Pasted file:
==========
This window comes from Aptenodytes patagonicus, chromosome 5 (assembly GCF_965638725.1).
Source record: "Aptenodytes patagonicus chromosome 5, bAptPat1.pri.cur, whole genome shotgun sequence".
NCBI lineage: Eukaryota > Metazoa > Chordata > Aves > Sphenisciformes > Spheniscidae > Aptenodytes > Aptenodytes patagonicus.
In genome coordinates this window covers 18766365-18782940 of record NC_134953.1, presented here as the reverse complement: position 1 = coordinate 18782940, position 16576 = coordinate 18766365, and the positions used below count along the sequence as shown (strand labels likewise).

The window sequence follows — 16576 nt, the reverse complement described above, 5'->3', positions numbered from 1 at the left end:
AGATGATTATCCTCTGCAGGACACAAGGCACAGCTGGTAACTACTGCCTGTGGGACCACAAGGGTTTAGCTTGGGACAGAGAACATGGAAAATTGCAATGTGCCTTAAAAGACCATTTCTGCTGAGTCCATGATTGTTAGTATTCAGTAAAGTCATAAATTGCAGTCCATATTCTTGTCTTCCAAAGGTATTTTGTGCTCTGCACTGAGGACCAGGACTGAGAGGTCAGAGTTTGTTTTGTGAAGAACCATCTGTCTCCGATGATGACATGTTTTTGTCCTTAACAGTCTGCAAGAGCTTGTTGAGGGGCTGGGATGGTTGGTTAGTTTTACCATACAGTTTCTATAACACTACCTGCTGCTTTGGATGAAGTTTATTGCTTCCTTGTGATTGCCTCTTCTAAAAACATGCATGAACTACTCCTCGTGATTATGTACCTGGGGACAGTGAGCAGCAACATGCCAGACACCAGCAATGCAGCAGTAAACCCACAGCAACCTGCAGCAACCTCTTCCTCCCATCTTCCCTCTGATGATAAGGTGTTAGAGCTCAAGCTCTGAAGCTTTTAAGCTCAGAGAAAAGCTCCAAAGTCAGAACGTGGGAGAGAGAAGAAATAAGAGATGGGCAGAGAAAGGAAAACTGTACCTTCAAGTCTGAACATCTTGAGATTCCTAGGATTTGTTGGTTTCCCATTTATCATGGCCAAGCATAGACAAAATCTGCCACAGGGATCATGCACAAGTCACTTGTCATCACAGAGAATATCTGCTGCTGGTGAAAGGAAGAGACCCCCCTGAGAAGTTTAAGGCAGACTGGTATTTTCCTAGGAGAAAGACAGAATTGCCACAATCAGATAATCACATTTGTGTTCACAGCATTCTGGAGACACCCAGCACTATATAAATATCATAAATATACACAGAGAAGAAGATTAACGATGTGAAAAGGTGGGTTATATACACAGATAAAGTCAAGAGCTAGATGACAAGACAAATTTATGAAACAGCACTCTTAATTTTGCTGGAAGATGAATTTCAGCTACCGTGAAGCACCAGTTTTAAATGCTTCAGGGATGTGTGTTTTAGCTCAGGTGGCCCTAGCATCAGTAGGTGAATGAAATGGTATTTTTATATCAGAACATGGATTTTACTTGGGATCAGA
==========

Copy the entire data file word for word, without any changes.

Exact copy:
This window comes from Aptenodytes patagonicus, chromosome 5 (assembly GCF_965638725.1).
Source record: "Aptenodytes patagonicus chromosome 5, bAptPat1.pri.cur, whole genome shotgun sequence".
NCBI lineage: Eukaryota > Metazoa > Chordata > Aves > Sphenisciformes > Spheniscidae > Aptenodytes > Aptenodytes patagonicus.
In genome coordinates this window covers 18766365-18782940 of record NC_134953.1, presented here as the reverse complement: position 1 = coordinate 18782940, position 16576 = coordinate 18766365, and the positions used below count along the sequence as shown (strand labels likewise).

The window sequence follows — 16576 nt, the reverse complement described above, 5'->3', positions numbered from 1 at the left end:
AGATGATTATCCTCTGCAGGACACAAGGCACAGCTGGTAACTACTGCCTGTGGGACCACAAGGGTTTAGCTTGGGACAGAGAACATGGAAAATTGCAATGTGCCTTAAAAGACCATTTCTGCTGAGTCCATGATTGTTAGTATTCAGTAAAGTCATAAATTGCAGTCCATATTCTTGTCTTCCAAAGGTATTTTGTGCTCTGCACTGAGGACCAGGACTGAGAGGTCAGAGTTTGTTTTGTGAAGAACCATCTGTCTCCGATGATGACATGTTTTTGTCCTTAACAGTCTGCAAGAGCTTGTTGAGGGGCTGGGATGGTTGGTTAGTTTTACCATACAGTTTCTATAACACTACCTGCTGCTTTGGATGAAGTTTATTGCTTCCTTGTGATTGCCTCTTCTAAAAACATGCATGAACTACTCCTCGTGATTATGTACCTGGGGACAGTGAGCAGCAACATGCCAGACACCAGCAATGCAGCAGTAAACCCACAGCAACCTGCAGCAACCTCTTCCTCCCATCTTCCCTCTGATGATAAGGTGTTAGAGCTCAAGCTCTGAAGCTTTTAAGCTCAGAGAAAAGCTCCAAAGTCAGAACGTGGGAGAGAGAAGAAATAAGAGATGGGCAGAGAAAGGAAAACTGTACCTTCAAGTCTGAACATCTTGAGATTCCTAGGATTTGTTGGTTTCCCATTTATCATGGCCAAGCATAGACAAAATCTGCCACAGGGATCATGCACAAGTCACTTGTCATCACAGAGAATATCTGCTGCTGGTGAAAGGAAGAGACCCCCCTGAGAAGTTTAAGGCAGACTGGTATTTTCCTAGGAGAAAGACAGAATTGCCACAATCAGATAATCACATTTGTGTTCACAGCATTCTGGAGACACCCAGCACTATATAAATATCATAAATATACACAGAGAAGAAGATTAACGATGTGAAAAGGTGGGTTATATACACAGATAAAGTCAAGAGCTAGATGACAAGACAAATTTATGAAACAGCACTCTTAATTTTGCTGGAAGATGAATTTCAGCTACCGTGAAGCACCAGTTTTAAATGCTTCAGGGATGTGTGTTTTAGCTCAGGTGGCCCTAGCATCAGTAGGTGAATGAAATGGTATTTTTATATCAGAACATGGATTTTACTTGGGATCAGA